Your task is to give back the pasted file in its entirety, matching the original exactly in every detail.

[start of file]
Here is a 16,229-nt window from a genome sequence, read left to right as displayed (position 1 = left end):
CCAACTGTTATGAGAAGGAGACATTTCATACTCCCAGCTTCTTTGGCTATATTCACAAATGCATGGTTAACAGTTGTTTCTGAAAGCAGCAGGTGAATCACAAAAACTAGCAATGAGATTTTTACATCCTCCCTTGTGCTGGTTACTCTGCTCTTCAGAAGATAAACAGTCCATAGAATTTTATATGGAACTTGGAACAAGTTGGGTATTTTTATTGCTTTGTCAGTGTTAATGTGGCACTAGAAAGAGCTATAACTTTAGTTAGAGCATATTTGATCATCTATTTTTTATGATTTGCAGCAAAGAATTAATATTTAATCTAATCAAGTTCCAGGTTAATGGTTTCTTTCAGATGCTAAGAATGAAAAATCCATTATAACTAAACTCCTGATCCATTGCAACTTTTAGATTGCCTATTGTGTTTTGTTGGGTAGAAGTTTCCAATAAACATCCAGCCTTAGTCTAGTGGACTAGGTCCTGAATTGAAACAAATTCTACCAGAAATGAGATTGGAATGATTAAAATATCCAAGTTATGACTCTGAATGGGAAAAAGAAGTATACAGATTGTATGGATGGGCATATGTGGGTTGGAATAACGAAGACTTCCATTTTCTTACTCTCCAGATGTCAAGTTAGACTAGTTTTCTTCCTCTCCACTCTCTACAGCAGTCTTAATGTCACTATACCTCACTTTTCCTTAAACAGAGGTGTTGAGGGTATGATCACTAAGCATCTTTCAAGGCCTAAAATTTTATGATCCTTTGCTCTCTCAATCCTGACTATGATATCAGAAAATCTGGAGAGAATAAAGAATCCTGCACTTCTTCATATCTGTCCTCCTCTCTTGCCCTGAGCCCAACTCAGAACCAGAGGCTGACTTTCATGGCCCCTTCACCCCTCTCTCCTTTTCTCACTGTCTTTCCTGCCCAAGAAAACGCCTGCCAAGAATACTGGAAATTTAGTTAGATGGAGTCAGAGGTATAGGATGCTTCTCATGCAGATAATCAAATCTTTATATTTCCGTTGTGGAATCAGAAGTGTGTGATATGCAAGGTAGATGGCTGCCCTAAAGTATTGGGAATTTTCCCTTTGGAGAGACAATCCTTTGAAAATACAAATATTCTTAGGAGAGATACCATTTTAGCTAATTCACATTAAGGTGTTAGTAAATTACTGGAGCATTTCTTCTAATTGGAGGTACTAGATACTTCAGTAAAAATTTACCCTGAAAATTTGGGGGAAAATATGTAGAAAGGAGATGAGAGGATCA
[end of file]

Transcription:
Here is a 16,229-nt window from a genome sequence, read left to right as displayed (position 1 = left end):
CCAACTGTTATGAGAAGGAGACATTTCATACTCCCAGCTTCTTTGGCTATATTCACAAATGCATGGTTAACAGTTGTTTCTGAAAGCAGCAGGTGAATCACAAAAACTAGCAATGAGATTTTTACATCCTCCCTTGTGCTGGTTACTCTGCTCTTCAGAAGATAAACAGTCCATAGAATTTTATATGGAACTTGGAACAAGTTGGGTATTTTTATTGCTTTGTCAGTGTTAATGTGGCACTAGAAAGAGCTATAACTTTAGTTAGAGCATATTTGATCATCTATTTTTTATGATTTGCAGCAAAGAATTAATATTTAATCTAATCAAGTTCCAGGTTAATGGTTTCTTTCAGATGCTAAGAATGAAAAATCCATTATAACTAAACTCCTGATCCATTGCAACTTTTAGATTGCCTATTGTGTTTTGTTGGGTAGAAGTTTCCAATAAACATCCAGCCTTAGTCTAGTGGACTAGGTCCTGAATTGAAACAAATTCTACCAGAAATGAGATTGGAATGATTAAAATATCCAAGTTATGACTCTGAATGGGAAAAAGAAGTATACAGATTGTATGGATGGGCATATGTGGGTTGGAATAACGAAGACTTCCATTTTCTTACTCTCCAGATGTCAAGTTAGACTAGTTTTCTTCCTCTCCACTCTCTACAGCAGTCTTAATGTCACTATACCTCACTTTTCCTTAAACAGAGGTGTTGAGGGTATGATCACTAAGCATCTTTCAAGGCCTAAAATTTTATGATCCTTTGCTCTCTCAATCCTGACTATGATATCAGAAAATCTGGAGAGAATAAAGAATCCTGCACTTCTTCATATCTGTCCTCCTCTCTTGCCCTGAGCCCAACTCAGAACCAGAGGCTGACTTTCATGGCCCCTTCACCCCTCTCTCCTTTTCTCACTGTCTTTCCTGCCCAAGAAAACGCCTGCCAAGAATACTGGAAATTTAGTTAGATGGAGTCAGAGGTATAGGATGCTTCTCATGCAGATAATCAAATCTTTATATTTCCGTTGTGGAATCAGAAGTGTGTGATATGCAAGGTAGATGGCTGCCCTAAAGTATTGGGAATTTTCCCTTTGGAGAGACAATCCTTTGAAAATACAAATATTCTTAGGAGAGATACCATTTTAGCTAATTCACATTAAGGTGTTAGTAAATTACTGGAGCATTTCTTCTAATTGGAGGTACTAGATACTTCAGTAAAAATTTACCCTGAAAATTTGGGGGAAAATATGTAGAAAGGAGATGAGAGGATCA